Practice guide to evaluating medical app usability

While formal, professionally conducted, usability evaluations can provide in-depth product comparisons of mobile apps, they may not be a practical consideration for small- to medium-sized practices. This article, adapted from a free mHIMSS white paper available here, outlines some basic steps to assist practices in evaluating mobile app usability, based on current usability recommendations and best practices.

Whether you have downloaded a free medical app, are comparing similar apps or are thinking about purchasing an upgraded version of an app, the following evaluation process steps will assist you in selecting and adopting the most “usable” app.

1. Consider practice goals and measurable objectives
Consider what goals are most important to your practice when adopting an app, even if just for your own use, and how these goals relate to usability. For example, are you especially concerned about:

  • Improving the efficiency of prescription refill requests?
  • Effectively using patient encounter data for patient education?
  • User satisfaction with a clinical decision support tool?
  • How much training will be required for clinicians to become adept with the app? (Ease 
of learning.)

Think about simple baseline measures related to your goals. For example, efficiency is typically 
measured by how long it takes to perform sample tasks during a usability test. Satisfaction and concerns can be assessed with questions included in a post-usability test questionnaire. Ease of learning can be assessed by having users attempt the same scenario/task with a number of “test tasks” and objectively measure learning based on the number of attempts and measures such as time to completion and success rate. Use your practice goals as a baseline measure for reviewing and/or comparing the apps of interest.

Depending on the specific nature of effectiveness concerns, targeted questions may be appended to the usability test scenarios (answered after the scenario has been completed) or included in the overall questionnaire to be filled out after the full test has been completed.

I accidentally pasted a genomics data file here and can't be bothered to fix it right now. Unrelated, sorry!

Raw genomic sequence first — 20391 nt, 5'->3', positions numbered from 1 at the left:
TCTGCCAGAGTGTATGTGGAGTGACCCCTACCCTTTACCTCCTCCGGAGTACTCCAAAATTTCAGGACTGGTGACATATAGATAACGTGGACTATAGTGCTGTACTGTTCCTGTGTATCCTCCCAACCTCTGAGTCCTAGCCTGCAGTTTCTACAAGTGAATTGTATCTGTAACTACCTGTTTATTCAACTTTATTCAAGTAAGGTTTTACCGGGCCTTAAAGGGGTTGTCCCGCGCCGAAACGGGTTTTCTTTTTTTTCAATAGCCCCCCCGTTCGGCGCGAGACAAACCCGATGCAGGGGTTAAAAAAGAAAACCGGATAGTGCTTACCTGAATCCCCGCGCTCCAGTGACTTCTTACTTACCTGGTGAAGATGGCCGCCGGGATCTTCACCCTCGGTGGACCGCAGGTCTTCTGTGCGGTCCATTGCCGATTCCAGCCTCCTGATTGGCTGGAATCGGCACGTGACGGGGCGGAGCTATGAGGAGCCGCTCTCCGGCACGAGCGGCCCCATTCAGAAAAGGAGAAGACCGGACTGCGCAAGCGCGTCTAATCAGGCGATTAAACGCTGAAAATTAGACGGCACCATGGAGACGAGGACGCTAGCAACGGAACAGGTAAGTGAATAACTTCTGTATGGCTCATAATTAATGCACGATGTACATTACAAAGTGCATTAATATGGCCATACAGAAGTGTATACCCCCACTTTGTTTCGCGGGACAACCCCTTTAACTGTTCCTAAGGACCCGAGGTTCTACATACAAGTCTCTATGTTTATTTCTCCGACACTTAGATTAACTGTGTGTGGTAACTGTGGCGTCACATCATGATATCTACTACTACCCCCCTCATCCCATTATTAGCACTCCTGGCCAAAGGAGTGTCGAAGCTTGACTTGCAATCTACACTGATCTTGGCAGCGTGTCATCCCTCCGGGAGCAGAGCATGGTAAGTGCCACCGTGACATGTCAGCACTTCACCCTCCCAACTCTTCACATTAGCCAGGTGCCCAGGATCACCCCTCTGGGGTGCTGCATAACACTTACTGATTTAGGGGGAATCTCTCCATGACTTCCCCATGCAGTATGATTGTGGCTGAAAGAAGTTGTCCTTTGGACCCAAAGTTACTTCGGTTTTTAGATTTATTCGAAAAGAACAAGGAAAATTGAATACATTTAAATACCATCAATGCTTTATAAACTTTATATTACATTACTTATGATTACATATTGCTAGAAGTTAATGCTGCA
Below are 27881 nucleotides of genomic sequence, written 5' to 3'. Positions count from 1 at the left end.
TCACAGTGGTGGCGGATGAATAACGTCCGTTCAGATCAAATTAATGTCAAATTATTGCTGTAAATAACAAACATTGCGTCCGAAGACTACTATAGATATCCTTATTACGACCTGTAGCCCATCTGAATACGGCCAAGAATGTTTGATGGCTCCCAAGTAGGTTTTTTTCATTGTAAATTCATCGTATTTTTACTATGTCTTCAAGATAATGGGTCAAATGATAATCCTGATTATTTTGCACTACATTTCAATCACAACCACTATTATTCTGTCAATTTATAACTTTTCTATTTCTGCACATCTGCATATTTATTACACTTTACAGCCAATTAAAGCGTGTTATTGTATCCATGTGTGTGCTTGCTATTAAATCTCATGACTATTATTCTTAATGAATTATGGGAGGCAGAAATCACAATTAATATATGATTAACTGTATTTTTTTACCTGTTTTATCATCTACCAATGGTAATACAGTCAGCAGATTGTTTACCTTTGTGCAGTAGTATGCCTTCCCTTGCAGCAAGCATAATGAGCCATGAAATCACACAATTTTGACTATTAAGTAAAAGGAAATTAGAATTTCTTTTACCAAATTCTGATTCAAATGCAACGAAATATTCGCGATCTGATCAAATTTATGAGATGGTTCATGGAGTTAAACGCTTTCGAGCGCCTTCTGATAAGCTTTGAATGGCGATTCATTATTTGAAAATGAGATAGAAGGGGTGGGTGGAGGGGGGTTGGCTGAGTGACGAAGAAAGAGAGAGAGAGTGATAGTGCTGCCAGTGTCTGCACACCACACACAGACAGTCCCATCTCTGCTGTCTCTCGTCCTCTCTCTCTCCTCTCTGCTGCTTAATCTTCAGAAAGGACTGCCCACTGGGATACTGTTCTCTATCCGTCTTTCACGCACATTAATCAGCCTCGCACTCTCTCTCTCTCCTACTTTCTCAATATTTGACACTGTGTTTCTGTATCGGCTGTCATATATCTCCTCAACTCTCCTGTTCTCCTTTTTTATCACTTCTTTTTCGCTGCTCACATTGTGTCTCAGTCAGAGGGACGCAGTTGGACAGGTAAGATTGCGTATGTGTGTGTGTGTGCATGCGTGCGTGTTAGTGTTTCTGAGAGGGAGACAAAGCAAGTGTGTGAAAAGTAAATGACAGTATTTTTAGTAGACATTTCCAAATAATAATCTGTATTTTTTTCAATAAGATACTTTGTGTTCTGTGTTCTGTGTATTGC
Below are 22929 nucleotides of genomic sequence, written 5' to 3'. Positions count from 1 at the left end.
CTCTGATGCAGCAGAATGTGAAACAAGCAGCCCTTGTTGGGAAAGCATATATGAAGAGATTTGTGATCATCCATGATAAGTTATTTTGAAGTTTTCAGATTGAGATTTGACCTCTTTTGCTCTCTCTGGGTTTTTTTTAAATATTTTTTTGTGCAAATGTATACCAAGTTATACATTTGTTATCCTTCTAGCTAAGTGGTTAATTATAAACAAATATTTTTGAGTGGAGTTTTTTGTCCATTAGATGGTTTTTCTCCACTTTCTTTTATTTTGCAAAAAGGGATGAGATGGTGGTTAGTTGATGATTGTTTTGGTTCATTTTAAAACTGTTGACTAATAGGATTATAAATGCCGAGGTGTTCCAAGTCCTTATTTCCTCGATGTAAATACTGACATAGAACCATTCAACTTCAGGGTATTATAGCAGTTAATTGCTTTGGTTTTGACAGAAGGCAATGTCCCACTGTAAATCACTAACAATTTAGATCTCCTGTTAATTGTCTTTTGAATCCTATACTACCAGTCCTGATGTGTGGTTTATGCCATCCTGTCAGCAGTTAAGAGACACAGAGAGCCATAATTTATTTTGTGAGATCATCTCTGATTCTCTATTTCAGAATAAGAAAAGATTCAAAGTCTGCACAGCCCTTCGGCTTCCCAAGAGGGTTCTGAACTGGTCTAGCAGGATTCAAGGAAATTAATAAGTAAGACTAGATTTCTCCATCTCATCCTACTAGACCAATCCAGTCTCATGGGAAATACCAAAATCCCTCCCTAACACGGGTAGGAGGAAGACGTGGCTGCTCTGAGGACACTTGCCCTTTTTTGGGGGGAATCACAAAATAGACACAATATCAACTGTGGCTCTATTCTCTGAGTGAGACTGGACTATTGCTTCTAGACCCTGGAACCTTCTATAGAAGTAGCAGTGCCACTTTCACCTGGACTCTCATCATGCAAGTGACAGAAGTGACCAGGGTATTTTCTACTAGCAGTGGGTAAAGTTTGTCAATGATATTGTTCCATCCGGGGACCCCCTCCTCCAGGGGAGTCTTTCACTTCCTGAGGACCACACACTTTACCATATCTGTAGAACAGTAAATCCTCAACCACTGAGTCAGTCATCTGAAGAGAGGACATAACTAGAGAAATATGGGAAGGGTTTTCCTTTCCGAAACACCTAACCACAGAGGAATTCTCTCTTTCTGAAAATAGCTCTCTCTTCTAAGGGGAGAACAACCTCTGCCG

2. Check other resources to supplement app market reviews
Keep in mind that many of the publicly available medical app reviews are gathered through informal, non-scientific means. Most reviews and ratings are based on user satisfaction data. Organizations are only just beginning to provide information regarding perceived efficiency and effectiveness of medical apps. Use these reviews to help formulate your questions, but do not allow the reviews to override your own assessment based on your practice goals. Hopefully in the future, a framework for assessing the usability of medical apps will be available, similar to that developed by the National Institute of Standards and Technology (NIST) for assessing the usability of EHRs.

A few resources for medical app reviews:

  • – Physician-curated and –generated reviews with indexed search functions by app type, physician specialty and device platform.
  • iPhone Medical Apps – Reviews focused on iPhone medical applications
  • Happtique – A mobile medical app store developed by healthcare professionals. Currently developing a medical mobile app certification program to verify clinical appropriateness and technical functionality based on quality and performance standards.
  • KLAS – Reviews on "mobile data systems," which KLAS describes as "products that focus on providing physicians with access to census, results and other patient information on a handheld device."
  • Mobihealthnews – News and reviews on the latest medical apps.

Another potential resource to consider is your peers. Check with professional organizations for your specialty to see what they may have to offer. Observe one or two colleagues using the app you are considering. Observe them working with the app. Have a checklist of questions or issues that have arisen so far in your usability evaluation process that relate to their own work.

Find out what challenges these users have had learning and customizing the app with the following questions:

  • How long did it take them to be fully “up to speed”?
  • What was easy or difficult to learn?
  • What workarounds have they had to develop and why?
  • What tasks do they find frustrating due to inefficiencies in the app or complicated design?